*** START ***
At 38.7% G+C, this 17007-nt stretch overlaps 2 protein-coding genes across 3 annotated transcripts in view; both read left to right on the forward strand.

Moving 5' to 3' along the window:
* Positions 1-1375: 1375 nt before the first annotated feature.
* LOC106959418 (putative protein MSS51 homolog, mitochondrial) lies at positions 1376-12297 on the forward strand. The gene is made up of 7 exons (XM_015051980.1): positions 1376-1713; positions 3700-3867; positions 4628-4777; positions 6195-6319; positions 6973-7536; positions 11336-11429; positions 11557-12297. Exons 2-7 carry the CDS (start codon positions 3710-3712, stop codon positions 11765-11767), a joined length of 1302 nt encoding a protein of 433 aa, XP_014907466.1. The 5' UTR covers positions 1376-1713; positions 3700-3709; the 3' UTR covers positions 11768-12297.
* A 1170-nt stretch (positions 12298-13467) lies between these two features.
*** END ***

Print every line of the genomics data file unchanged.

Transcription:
At 38.7% G+C, this 17007-nt stretch overlaps 2 protein-coding genes across 3 annotated transcripts in view; both read left to right on the forward strand.

Moving 5' to 3' along the window:
* Positions 1-1375: 1375 nt before the first annotated feature.
* LOC106959418 (putative protein MSS51 homolog, mitochondrial) lies at positions 1376-12297 on the forward strand. The gene is made up of 7 exons (XM_015051980.1): positions 1376-1713; positions 3700-3867; positions 4628-4777; positions 6195-6319; positions 6973-7536; positions 11336-11429; positions 11557-12297. Exons 2-7 carry the CDS (start codon positions 3710-3712, stop codon positions 11765-11767), a joined length of 1302 nt encoding a protein of 433 aa, XP_014907466.1. The 5' UTR covers positions 1376-1713; positions 3700-3709; the 3' UTR covers positions 11768-12297.
* A 1170-nt stretch (positions 12298-13467) lies between these two features.